@The_Quiet_One that makes sense until you have strange problems with Crystal reports and have to manually change the minimum version required for assemblies in web.config because something very weird is happening.
I don't remember it well, but every time I had to mess with web.config it was some weird bug and I was up for a bad time
DESCRIPTIONOlly olly oxen free, I see three! These cute and cuddly creatures are not the best hiders. In an attempt to stay camouflaged, these little critters forgot about their tails. Available in three different styles, Rabbit, Fox and Squirrel, the Creature Camouflage Teacups are the perfect...
I secretly wondered what the point of VR hats was. I accidentally placed one on my character and couldn't figure out how to get it off (because I was playing with a mouse and keyboard, and it is impossible with the current control scheme to reach the emulated hand up to your "head" to attempt taking it off...
What letters are not allowed in the 1st, 3rd or 5th position?
Whatever letters the Canada Post's address validation API refuses?
You think we have an Address Validation API?
Hahahahahah MAPLE LEAF HAHAHAHAHAHAHAHAH!
No, Canada Post doesn't offer that. So someone made a crowd-sourced version of the postal code / reverse lookup database. So Canada Post sued him.
fake edit 1 Looks like after 4 years the case was settled out of court-- reading between the lines looks like Canada Post realized you can't sue someone for crowdsourcing information, and dropped the suit.
"Canada Post commenced court proceedings in 2012 against Geolytica Inc. for copyright infringement in relation to Geolytica Inc.'s Canadian Postal Code Geocoded Dataset and related services offered on its website at geocoder.ca. The parties have now settled their dispute and Canada Post will discontinue the court proceedings. The postal codes returned by various geocoder interface APIs and downloadable on geocoder.ca, are estimated via a crowdsourcing process. They are not licensed by geocoder.ca from Canada Post, the entity responsible for assigning postal codes to street addresses. Geolytica continues to offer its products and services, using the postal code data it has collected via a crowdsourcing process which it created."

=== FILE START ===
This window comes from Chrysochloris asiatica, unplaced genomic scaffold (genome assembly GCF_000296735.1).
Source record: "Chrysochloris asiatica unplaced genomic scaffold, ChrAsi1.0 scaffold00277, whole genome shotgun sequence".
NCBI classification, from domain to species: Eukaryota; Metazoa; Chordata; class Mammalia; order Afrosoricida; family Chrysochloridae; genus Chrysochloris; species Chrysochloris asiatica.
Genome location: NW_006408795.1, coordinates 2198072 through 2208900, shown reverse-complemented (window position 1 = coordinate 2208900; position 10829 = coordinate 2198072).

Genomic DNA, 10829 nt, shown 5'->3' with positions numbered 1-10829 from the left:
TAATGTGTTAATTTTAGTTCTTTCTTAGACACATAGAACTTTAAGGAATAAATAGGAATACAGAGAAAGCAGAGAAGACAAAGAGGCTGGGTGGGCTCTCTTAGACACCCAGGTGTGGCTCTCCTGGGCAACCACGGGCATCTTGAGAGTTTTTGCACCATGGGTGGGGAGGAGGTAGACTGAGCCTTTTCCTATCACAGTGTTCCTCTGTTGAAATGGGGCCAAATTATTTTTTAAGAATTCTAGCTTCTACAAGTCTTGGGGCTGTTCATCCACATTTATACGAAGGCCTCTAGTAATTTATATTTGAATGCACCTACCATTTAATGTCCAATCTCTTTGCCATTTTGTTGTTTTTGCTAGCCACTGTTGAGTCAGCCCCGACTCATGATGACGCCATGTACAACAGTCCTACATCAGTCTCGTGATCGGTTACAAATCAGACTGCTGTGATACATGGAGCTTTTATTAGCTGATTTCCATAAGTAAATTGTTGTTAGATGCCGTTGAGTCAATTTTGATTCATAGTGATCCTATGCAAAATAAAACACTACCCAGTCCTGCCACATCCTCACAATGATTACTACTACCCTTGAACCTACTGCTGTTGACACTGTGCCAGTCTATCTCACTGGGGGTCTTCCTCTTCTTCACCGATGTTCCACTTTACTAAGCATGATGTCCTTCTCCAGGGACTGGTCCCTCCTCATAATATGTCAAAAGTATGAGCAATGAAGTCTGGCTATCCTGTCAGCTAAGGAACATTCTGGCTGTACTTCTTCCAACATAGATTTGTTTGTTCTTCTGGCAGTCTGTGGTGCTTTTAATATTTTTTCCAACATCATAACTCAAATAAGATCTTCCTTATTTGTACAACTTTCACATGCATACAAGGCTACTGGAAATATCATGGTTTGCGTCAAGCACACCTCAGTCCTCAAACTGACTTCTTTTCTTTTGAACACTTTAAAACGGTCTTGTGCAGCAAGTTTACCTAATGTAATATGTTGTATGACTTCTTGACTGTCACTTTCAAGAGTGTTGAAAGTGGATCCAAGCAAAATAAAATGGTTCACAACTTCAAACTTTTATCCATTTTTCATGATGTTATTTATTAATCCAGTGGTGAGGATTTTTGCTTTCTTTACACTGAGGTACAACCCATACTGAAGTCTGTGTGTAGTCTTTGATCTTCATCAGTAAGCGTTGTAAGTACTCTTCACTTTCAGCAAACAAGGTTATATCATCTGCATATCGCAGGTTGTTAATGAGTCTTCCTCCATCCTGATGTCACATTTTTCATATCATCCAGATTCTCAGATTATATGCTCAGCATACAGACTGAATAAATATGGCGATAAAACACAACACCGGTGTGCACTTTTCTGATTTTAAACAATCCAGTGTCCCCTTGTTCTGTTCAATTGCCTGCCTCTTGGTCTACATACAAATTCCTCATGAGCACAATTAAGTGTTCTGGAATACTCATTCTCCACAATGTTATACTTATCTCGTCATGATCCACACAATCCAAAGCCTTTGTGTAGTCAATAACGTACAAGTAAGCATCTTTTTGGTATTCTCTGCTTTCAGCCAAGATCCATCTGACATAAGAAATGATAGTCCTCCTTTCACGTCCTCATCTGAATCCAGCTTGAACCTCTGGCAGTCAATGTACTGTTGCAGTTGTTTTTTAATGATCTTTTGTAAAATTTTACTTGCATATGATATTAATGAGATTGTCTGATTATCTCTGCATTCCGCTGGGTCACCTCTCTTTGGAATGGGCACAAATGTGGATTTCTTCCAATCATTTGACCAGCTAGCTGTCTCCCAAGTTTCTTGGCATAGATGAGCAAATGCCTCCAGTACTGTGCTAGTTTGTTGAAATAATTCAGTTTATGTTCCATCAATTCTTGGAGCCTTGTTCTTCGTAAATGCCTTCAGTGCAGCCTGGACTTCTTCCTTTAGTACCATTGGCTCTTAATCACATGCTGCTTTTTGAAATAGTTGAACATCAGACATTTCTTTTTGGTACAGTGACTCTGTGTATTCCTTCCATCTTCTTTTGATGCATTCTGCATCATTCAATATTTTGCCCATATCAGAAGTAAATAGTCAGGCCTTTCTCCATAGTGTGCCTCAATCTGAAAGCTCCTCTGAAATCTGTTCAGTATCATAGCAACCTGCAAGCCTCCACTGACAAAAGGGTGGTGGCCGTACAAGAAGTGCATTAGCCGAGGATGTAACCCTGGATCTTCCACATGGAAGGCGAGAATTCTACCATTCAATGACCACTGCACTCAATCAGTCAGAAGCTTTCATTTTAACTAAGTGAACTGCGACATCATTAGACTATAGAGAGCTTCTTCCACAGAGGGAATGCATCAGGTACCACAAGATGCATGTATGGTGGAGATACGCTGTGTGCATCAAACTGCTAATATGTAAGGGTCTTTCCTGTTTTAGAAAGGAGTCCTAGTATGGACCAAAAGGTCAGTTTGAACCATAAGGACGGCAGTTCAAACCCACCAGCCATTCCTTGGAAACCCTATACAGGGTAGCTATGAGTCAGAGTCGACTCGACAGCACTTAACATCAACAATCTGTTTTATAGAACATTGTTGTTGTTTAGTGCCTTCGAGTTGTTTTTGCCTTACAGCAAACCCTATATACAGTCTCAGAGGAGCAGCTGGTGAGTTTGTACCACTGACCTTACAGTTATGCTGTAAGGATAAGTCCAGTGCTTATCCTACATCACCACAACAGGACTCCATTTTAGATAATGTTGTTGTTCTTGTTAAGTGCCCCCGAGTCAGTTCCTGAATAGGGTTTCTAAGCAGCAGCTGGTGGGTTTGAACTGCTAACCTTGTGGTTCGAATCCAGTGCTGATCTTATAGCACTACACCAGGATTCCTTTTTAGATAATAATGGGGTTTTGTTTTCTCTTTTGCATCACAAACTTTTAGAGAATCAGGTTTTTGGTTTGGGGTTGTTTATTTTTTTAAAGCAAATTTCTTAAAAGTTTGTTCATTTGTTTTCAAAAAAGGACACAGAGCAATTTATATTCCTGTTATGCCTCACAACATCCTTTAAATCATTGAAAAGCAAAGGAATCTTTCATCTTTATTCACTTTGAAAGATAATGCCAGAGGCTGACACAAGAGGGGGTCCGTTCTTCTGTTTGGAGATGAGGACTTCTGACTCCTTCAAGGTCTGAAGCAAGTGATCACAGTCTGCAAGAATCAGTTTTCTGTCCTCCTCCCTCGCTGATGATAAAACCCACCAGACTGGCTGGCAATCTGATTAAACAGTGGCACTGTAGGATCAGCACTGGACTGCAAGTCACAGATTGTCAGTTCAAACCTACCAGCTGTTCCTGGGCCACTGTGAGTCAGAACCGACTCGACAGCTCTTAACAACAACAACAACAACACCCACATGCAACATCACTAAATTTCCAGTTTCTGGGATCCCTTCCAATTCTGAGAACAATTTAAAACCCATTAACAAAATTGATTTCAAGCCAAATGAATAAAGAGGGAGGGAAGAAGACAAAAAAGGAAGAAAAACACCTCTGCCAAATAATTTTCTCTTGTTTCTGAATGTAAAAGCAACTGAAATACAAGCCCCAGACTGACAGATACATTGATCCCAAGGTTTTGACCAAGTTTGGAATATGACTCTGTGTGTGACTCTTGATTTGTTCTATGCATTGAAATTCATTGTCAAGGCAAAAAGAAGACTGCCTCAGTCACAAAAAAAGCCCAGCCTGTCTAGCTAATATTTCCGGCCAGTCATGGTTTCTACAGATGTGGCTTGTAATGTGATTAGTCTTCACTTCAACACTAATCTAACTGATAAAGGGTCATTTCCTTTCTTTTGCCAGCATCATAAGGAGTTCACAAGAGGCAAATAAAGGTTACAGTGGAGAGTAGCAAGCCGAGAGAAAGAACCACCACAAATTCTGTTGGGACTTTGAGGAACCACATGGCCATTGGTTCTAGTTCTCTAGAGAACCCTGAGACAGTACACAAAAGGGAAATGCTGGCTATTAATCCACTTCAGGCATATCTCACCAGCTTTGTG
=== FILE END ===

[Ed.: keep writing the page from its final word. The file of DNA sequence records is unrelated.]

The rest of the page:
So please everyone, use GeoCoder!
fake edit Looks like Canada Post offers some very very limited web services-- but they're all around rate quotes.
If they're anything like the USPS, they don't provide address hygiene services directly but instead license datasets to third party service providers who then build software which is then tested and certified against operational standards and can then be licensed to consumer companies.
Because that's way more efficient than just writing some fucking in house APIs.
Sauce: Constantly arguing with my bosses about why we license garbage third party solutions when we could cruise up to the USPS, pay half the money and build our own certified solution. This shit is kind of core to how we make money after all.
Documentation also means you're required to keep that behavior in the future.
That's a good thing from the perspective of anyone using the code. While yes, documenting stuff locks you down, it enables others to build on top. And you can do an API migration (as long as you change the major version and warn people that you've done it). They're slow to do, make some people grumble a lot, and you shouldn't do them very often, but it's not impossible.
If your software hasn't had a real release yet, nobody sane will be building on it in the first place. (The JS world isn't sane, of course.)
Well, yeah, it is all a conspiracy. The problem is, the conspiracy is between the ears of each and every one of us.
"The greatest strength of The Conspiracy is that it doesn't exist.
The greatest weakness of The Conspiracy is that it does."
-- me, after reading Illuminatus! for the first time and repeated several times over the past 25 years. I still insist it makes sense, at least to me.
One thing that worked for me was using the technology I wanted to learn in support of the job I was currently doing. For example, if you work as DBA and want to learn Haskell, try writing a SQL parser in Haskell and using that to examine stored procedure code for implicit type conversions (which are the root of all evil).